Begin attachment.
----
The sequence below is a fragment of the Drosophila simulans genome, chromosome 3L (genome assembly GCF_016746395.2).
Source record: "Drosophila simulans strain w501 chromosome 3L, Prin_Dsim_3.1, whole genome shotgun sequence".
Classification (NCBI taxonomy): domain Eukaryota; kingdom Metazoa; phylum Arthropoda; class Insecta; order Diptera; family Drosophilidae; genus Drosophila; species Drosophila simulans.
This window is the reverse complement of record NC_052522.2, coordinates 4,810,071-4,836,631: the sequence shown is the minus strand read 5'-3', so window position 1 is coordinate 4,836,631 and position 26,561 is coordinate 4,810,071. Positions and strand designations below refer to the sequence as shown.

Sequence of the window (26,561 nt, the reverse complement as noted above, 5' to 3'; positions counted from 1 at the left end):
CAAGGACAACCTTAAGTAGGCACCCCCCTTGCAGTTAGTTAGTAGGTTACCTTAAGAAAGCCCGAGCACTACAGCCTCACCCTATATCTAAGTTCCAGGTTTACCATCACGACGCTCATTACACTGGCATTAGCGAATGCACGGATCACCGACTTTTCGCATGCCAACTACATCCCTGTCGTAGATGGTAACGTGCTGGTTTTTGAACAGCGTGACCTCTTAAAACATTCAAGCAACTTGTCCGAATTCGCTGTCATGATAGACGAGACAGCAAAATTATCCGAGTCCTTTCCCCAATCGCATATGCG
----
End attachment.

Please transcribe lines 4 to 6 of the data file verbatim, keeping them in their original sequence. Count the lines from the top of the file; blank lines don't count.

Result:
This window is the reverse complement of record NC_052522.2, coordinates 4,810,071-4,836,631: the sequence shown is the minus strand read 5'-3', so window position 1 is coordinate 4,836,631 and position 26,561 is coordinate 4,810,071. Positions and strand designations below refer to the sequence as shown.

Sequence of the window (26,561 nt, the reverse complement as noted above, 5' to 3'; positions counted from 1 at the left end):
CAAGGACAACCTTAAGTAGGCACCCCCCTTGCAGTTAGTTAGTAGGTTACCTTAAGAAAGCCCGAGCACTACAGCCTCACCCTATATCTAAGTTCCAGGTTTACCATCACGACGCTCATTACACTGGCATTAGCGAATGCACGGATCACCGACTTTTCGCATGCCAACTACATCCCTGTCGTAGATGGTAACGTGCTGGTTTTTGAACAGCGTGACCTCTTAAAACATTCAAGCAACTTGTCCGAATTCGCTGTCATGATAGACGAGACAGCAAAATTATCCGAGTCCTTTCCCCAATCGCATATGCG